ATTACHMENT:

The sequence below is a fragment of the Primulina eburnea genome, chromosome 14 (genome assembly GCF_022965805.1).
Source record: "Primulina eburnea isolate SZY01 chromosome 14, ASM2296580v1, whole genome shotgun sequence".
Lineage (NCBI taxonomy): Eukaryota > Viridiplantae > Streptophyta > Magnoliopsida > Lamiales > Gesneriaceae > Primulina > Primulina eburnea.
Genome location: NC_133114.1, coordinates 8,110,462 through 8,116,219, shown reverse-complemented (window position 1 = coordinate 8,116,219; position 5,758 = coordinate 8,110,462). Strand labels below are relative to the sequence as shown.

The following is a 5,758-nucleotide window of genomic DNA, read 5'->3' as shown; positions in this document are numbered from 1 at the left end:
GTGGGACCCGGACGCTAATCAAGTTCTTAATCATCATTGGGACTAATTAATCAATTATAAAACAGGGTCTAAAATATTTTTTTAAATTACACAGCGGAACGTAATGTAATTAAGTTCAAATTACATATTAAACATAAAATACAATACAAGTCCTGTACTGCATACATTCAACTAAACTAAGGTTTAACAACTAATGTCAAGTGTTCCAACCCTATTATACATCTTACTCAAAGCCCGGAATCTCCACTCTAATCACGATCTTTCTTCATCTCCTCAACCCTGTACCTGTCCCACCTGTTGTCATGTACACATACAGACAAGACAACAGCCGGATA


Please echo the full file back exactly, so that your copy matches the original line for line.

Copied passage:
The sequence below is a fragment of the Primulina eburnea genome, chromosome 14 (genome assembly GCF_022965805.1).
Source record: "Primulina eburnea isolate SZY01 chromosome 14, ASM2296580v1, whole genome shotgun sequence".
Lineage (NCBI taxonomy): Eukaryota > Viridiplantae > Streptophyta > Magnoliopsida > Lamiales > Gesneriaceae > Primulina > Primulina eburnea.
Genome location: NC_133114.1, coordinates 8,110,462 through 8,116,219, shown reverse-complemented (window position 1 = coordinate 8,116,219; position 5,758 = coordinate 8,110,462). Strand labels below are relative to the sequence as shown.

The following is a 5,758-nucleotide window of genomic DNA, read 5'->3' as shown; positions in this document are numbered from 1 at the left end:
GTGGGACCCGGACGCTAATCAAGTTCTTAATCATCATTGGGACTAATTAATCAATTATAAAACAGGGTCTAAAATATTTTTTTAAATTACACAGCGGAACGTAATGTAATTAAGTTCAAATTACATATTAAACATAAAATACAATACAAGTCCTGTACTGCATACATTCAACTAAACTAAGGTTTAACAACTAATGTCAAGTGTTCCAACCCTATTATACATCTTACTCAAAGCCCGGAATCTCCACTCTAATCACGATCTTTCTTCATCTCCTCAACCCTGTACCTGTCCCACCTGTTGTCATGTACACATACAGACAAGACAACAGCCGGATA